For more than twenty years, participants have consistently called this The BEST management program in the petroleum industry today! The four-week program provides learning in four key areas and includes compelling lectures by a strong and diverse faculty, as well as team participation in IHRDCs unique and challenging oil and gas business games.
$4,750 – $15,800
This program is intended for managers in the many functional areas of the international petroleum and natural gas industry, including exploration, production, refinery and petrochemical operations, marketing, law, human resources, accounting, and finance. More than 1,700 managers have taken this program, including individuals who hold very senior positions in the oil and gas industry.
Lectures in Unit 1
Oil and gas measurements and units; the value chains; market structures; worldwide oil and gas economics; major players; evolution of the integrated oil and gas business.
Typical host country exploration agreements: summary of the history and key provisions, including bonus payments, royalties, taxes; production sharing; participation arrangements.
The exploration process: petroleum geology, exploration geophysics, well logging, developing exploration prospects, preparing and interpreting geological maps; case studies.
Planning the well; logistics; drilling functions; drilling procedures; formation evaluation methods; horizontal wells; improvements in drilling.
Onshore and offshore field development and long-term production subsurface design; reservoir fundamentals and reserves estimation: field development; inflow performance; integrated reservoir management; and enhanced recovery. Surface facilities design: design for both onshore and offshore operations; production operations and management; investment analysis and reporting of performance. Case studies.
Properties of gas and gas liquids; processing of associated gas; markets for LPGs; economics of natural gas plants.
Introduction to crude oil and natural gas pipelines; design, construction and operation of pipeline systems; estimating project costs; pipeline contracts and tariffs; new pipeline developments.
How companies report to their shareholders; GAAP principles; income statement; balance sheet; cash flow statement; equity statement; taxation and tax codes; preparing corporate financials; the audit; reading a major company annual report; measures of performance and the setting of company goals.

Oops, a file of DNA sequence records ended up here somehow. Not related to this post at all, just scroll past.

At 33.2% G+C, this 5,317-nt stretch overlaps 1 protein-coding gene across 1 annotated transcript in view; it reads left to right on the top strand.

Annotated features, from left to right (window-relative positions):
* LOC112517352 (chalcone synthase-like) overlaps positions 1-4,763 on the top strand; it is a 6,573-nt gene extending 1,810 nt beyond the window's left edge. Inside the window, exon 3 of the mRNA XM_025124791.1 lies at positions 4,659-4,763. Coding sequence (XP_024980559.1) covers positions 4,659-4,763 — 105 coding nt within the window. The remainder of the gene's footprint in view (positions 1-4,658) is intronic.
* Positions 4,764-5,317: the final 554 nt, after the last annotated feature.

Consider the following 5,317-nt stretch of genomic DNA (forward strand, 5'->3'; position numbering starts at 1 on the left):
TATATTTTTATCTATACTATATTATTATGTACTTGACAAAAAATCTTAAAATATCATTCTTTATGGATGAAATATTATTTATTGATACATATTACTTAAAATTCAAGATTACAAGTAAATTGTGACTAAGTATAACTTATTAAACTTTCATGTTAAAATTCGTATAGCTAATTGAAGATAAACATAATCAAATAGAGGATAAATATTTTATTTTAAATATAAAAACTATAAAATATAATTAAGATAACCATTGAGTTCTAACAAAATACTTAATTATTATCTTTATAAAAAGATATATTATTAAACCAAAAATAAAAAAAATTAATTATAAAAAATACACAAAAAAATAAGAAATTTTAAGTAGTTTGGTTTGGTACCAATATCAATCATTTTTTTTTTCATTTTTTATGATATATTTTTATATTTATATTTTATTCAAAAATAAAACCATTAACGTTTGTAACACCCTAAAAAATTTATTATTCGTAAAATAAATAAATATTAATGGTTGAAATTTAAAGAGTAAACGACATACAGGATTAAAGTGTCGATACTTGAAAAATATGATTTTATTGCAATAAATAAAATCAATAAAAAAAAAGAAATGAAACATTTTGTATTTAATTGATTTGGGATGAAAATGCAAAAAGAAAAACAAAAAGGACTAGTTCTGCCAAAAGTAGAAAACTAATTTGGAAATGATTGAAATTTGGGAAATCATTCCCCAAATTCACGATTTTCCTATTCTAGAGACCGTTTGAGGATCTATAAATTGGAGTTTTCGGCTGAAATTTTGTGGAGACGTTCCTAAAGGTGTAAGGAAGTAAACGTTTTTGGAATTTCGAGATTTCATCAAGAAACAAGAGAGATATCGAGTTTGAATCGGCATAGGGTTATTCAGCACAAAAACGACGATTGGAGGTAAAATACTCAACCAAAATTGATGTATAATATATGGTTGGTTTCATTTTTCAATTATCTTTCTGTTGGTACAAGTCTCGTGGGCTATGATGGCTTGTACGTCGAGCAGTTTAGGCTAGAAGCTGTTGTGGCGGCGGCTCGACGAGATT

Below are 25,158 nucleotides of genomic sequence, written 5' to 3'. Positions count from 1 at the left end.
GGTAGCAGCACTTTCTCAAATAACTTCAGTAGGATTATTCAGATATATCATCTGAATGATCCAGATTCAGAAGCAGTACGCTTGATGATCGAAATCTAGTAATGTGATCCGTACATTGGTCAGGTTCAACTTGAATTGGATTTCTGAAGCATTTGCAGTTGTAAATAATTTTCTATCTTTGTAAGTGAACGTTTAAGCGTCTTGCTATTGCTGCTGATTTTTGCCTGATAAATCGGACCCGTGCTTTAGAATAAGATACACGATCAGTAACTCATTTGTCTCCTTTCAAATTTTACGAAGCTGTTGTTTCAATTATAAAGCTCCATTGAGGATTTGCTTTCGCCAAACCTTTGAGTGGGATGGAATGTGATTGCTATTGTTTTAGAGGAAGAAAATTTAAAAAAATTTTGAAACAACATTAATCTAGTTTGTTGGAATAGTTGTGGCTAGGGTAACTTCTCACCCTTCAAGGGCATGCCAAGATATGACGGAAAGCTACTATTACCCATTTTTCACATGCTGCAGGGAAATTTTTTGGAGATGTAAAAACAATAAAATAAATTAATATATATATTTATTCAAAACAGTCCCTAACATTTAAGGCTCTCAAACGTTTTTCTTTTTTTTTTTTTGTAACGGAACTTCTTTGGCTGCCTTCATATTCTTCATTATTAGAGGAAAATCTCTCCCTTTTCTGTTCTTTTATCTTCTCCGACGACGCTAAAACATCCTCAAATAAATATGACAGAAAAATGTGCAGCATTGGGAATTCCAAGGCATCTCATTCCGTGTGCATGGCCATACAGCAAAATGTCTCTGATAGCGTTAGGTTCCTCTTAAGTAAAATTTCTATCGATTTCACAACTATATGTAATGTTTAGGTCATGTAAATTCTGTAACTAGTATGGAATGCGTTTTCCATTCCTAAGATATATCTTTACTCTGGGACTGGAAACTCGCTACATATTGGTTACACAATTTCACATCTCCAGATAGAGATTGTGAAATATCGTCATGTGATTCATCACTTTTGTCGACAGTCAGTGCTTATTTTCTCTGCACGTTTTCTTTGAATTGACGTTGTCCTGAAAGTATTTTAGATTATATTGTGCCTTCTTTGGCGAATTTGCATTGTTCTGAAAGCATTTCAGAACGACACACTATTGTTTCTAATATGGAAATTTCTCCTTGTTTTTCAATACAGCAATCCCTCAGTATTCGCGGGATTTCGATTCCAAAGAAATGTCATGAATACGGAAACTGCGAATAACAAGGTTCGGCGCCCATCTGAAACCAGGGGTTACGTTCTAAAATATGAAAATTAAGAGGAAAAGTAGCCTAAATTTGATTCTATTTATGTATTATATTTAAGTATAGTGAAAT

Successful efforts vs. full-cost accounting; corporate taxation; petroleum taxation; accounting for host government and joint venture agreements; supplemental reserves reports included in annual reports.
A comprehensive and practical understanding of the processes that are applied in the development of unconventional oil and gas projects, by looking at some active investment areas.
Economic yardsticks; project cash flow before and after tax; tax expenses and benefits; net cash flow stream and payout; time value of money; opportunity cost and present value of net cash flow; discounted cash flow analysis and internal rate of return; risk assessment and sensitivity analysis; examples of the economic analysis of energy projects.
Lectures in Unit 2
Worldwide energy supply; demand; reserves; pricing: corporate strategy; recent history and prediction of future trends; how petroleum economists make predictions.
The natural gas value chain: industry structure and regional markets, interfuel competition; gas distribution; regulation and deregulation; economics and markets for gas, including combined-cycle power plants, LNG, ammonia, methanol, and gas-to-liquids.
Reﬁning: capacity evolution; technological changes; capital and operating costs; proﬁtability; netback estimation and recent trends. Petrochemicals in perspective: links to reﬁning; key product families; industry drivers: cost of production, supply and demand; proﬁtability and price forecasting.
The tanker industry and market trends: an overview of the main characteristics of crude tankers; capital and operating costs; pollution at sea and new regulations; calculating tanker transportation rates; Worldscale and charter arrangements.
Development of the free market for oil; current international market structure; regional markets: physicals, futures, forwards, derivatives, options; roles of participants, price formation, price volatility; price reporting; crude oil and product pricing; negotiating and pricing petroleum sales contracts; introduction to hedging and price risk management.
Distribution and retail marketing of petroleum products; structure of the margins realized along the distribution value chain; transitions in the marketing of transportation fuels; economics of the modern gasoline station.
Lectures in Unit 3
Key steps in the formation and commercialization of an energy project – from opportunity to operation; screening and feasibility analysis; design and development; key project agreements; preparing proforma financial projections; risk analysis and risk management; project management; project definition; resource scheduling, cost estimating; project controls; cost engineering; detailed engineering; procurement; constructions management; project accounting and auditing; environmental management. Project Management Institute (PMI) body of knowledge and certification requirements.
Steps in the development of a petroleum project: screening studies, feasibility studies; detailed engineering, environmental studies; financing construction and operation. Project management examples of energy projects: the integrated planning and development of an international combined-cycle power plant. Case study: Developing the Steuben Gas Storage Facility.